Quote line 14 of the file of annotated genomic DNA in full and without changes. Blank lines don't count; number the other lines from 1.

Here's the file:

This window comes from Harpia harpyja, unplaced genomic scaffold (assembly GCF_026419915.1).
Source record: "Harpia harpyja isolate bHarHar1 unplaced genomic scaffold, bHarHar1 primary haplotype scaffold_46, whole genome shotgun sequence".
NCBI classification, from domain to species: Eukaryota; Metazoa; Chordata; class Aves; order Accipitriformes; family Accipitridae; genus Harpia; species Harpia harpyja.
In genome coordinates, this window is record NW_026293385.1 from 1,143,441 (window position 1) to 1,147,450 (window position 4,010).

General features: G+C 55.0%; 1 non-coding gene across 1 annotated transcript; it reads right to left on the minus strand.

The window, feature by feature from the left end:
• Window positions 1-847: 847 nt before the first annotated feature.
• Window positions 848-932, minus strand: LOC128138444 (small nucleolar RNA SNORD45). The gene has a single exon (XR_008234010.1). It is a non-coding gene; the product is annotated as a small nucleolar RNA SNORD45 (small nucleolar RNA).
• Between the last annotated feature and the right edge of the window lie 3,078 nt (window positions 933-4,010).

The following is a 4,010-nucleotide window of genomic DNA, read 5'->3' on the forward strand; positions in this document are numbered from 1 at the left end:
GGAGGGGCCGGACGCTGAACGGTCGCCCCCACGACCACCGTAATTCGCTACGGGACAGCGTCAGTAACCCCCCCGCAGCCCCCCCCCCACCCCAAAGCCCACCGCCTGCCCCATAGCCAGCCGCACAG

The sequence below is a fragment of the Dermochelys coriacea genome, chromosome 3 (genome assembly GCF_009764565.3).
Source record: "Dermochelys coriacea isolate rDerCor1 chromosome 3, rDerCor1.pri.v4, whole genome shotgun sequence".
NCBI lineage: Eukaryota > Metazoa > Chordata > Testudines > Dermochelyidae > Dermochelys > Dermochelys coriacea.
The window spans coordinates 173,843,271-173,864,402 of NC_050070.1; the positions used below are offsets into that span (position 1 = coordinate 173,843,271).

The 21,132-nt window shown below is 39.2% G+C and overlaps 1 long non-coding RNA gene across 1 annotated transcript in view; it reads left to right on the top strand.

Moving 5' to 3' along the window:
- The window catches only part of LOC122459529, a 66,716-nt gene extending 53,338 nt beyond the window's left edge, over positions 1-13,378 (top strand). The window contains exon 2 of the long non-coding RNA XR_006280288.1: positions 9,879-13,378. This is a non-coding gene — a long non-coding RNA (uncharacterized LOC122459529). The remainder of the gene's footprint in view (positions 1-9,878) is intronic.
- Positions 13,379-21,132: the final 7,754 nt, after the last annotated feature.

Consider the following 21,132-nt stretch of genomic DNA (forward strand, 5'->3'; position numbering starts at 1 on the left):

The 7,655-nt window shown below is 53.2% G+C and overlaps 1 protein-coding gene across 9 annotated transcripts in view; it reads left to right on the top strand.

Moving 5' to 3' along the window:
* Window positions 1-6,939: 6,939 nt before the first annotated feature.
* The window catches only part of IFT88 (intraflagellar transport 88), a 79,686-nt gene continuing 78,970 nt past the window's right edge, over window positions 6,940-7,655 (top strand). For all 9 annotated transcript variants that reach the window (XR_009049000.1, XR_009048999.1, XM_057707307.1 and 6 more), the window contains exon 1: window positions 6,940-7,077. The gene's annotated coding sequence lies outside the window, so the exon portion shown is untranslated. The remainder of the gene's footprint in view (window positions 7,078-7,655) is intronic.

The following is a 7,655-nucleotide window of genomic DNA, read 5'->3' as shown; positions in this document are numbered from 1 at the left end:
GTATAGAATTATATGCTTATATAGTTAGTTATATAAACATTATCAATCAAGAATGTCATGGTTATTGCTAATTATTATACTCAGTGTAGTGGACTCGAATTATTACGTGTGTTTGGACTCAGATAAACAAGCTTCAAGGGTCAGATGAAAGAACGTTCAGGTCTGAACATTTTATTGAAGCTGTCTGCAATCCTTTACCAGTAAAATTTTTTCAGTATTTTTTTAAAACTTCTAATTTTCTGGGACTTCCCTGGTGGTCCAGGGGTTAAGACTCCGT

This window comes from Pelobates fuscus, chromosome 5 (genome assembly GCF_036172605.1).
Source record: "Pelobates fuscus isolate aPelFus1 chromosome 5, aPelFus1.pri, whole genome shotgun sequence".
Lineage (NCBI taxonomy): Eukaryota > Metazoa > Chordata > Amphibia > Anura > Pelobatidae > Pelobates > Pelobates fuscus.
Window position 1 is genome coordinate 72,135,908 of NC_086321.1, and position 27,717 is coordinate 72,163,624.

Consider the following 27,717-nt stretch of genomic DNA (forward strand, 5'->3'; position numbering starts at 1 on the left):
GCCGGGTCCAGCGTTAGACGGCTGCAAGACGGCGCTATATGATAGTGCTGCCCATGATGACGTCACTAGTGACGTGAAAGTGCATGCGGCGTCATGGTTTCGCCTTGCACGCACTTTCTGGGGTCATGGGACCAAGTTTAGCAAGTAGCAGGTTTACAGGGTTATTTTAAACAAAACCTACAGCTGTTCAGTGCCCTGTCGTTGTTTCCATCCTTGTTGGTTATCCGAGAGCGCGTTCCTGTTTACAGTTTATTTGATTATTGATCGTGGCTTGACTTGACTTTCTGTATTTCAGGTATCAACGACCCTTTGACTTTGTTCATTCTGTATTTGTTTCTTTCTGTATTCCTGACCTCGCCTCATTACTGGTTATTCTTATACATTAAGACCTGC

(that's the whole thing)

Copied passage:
NCBI lineage: Eukaryota > Metazoa > Chordata > Testudines > Dermochelyidae > Dermochelys > Dermochelys coriacea.